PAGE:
Ensure you co-operate fully with investigations and medical assessments, and don't fight battles with staff who are trying to help. It's better to engage with the process, move on and keep your views to yourself, while maybe making a few notes for your future memoirs.
Be 100% honest
Whatever you've done (or not done) make sure you are totally honest in any statement you produce, and when answering questions at an FTP committee. Being honest means more than simply answering questions truthfully. It would be dishonest to allow a Committee to gain a false impression of a situation, even if you didn't actually lie to do so.
Your medical school might not allow you to be accompanied by a lawyer
Even though an FTP Committee has the power to affect your human rights by ending your career, it is a curious fact that some medical schools will not allow a student to be accompanied by a lawyer at an FTP Committee.
But the medical school cannot stop you getting help and advice from the MDU, who tend to send along medico-legal advisers.
Know what to expect
It will help to have a basic outline of the FTP committee meeting process. A medical school representative (who is not a member of the committee) will be at the meeting to explain to the committee the school's concerns about you. You are there to respond to those concerns.
The committee is neutral. It is not on anyone's side. The committee must not include anyone with whom you have had significant personal contact (like a tutor, academic adviser, supervisor, or someone who has made decisions about you or complained about you).
The job of the committee, having read the papers and having put questions to the school representative and to you, is to understand the case, to arrive at conclusions about the facts of the case, and to make a decision about the outcome.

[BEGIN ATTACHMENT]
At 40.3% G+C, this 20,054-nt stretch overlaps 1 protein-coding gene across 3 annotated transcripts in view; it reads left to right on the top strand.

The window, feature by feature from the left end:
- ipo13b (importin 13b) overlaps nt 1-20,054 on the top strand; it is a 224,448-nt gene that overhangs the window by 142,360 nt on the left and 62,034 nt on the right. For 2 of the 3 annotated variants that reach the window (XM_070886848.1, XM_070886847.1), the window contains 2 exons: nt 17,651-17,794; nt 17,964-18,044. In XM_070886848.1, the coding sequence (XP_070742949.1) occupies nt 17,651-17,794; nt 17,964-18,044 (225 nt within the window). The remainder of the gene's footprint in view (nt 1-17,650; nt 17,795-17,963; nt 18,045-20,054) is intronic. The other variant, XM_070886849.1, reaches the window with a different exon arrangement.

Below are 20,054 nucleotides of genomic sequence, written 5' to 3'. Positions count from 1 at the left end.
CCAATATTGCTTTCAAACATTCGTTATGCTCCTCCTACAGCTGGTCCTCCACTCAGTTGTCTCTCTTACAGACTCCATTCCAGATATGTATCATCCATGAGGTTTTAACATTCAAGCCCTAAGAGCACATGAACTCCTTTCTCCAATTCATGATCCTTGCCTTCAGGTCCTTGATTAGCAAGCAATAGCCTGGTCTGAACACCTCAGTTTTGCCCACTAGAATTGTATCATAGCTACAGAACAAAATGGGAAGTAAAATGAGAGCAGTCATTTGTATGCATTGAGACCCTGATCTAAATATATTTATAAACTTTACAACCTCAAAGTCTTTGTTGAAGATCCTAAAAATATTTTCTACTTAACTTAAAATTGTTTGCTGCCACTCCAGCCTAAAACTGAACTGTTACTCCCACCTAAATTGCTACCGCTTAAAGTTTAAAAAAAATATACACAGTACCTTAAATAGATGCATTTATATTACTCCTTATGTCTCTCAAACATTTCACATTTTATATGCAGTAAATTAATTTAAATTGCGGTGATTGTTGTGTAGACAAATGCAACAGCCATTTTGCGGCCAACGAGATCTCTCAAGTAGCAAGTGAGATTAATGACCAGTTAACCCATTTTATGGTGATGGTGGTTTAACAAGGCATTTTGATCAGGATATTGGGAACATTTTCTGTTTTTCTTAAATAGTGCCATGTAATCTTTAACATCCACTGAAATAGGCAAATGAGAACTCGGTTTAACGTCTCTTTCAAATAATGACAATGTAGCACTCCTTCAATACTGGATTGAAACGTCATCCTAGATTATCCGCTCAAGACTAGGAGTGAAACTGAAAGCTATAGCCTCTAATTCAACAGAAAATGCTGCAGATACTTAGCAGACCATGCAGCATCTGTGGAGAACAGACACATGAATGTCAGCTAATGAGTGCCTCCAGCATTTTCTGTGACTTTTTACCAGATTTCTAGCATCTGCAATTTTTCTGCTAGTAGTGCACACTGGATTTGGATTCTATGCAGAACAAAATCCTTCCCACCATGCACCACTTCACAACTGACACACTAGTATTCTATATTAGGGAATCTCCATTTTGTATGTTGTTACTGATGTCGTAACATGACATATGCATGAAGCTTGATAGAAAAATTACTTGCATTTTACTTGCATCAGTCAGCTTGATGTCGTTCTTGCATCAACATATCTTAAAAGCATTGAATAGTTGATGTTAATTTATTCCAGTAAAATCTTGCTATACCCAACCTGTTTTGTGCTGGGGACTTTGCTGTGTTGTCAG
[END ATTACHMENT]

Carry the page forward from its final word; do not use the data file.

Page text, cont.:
Whatever you've done – or not done – make sure you are totally honest.
The next hurdle – GMC provisional registration
The MDU will also be well aware of what the GMC will be looking for at the time of provisional registration application. This can be vital. The numbers are small, but each year the GMC refuses provisional registration to a graduating student who was found to be fit to practise by a university committee, which may have avoided ending a career because of procedural reasons.
The GMC has the luxury of being able to focus purely on the question of whether the individual is fit to practise, without worrying about a university's procedures and regulations. The MDU has a lot of experience dealing with the GMC and their input can be crucial at this stage – not just in anticipating difficulties, but advising on issues like what the GMC is likely to accept as remediation in the event that provisional registration is refused.
The vast majority of students who attend an FTP committee are allowed to continue, possibly after receiving warnings or various other sanctions. Expulsion is rare, and is seen as an absolute last resort, in cases where a student's behaviour has been fundamentally incompatible with continuing with a medical career. The three most serious problems are dishonesty, failing to respond to warnings, and refusing to co-operate with assessment or treatment of a health problem.
Input from a defence organisation can have a huge impact. We repeatedly see students who, for whatever reason, have failed to respond to advice from the medical school but listen to a defence organisation and can then demonstrate that change has occurred. Going to an FTP committee without an appropriate legal representative puts a student at a real disadvantage.
The MDU's medico-legal advisers are there to help you. Use them.
Has the MDU helped you through a difficult time? Why not let others learn from your experience?
If you'd like to share your story, you can get in touch by emailing firstname.lastname@example.org
Professor Tim David
MB, ChB, PhD, MD(Bristol), FRCPCH, FRCP, DCH. Faculty Lead for Student Fitness to Practise, Faculty of Medical and Human Sciences, University of Manchester
Tim David qualified at the University of Bristol in 1970, and after three years full-time research did a PhD (later also an MD) before entering paediatric training. After working in Bristol, Taunton and Plymouth, he moved up to Manchester where he was later appointed Professor of Child Health and Paediatrics, subsequently becoming the academic lead for student FTP, dealing with all health and social care student FTP cases.
See more by Professor Tim David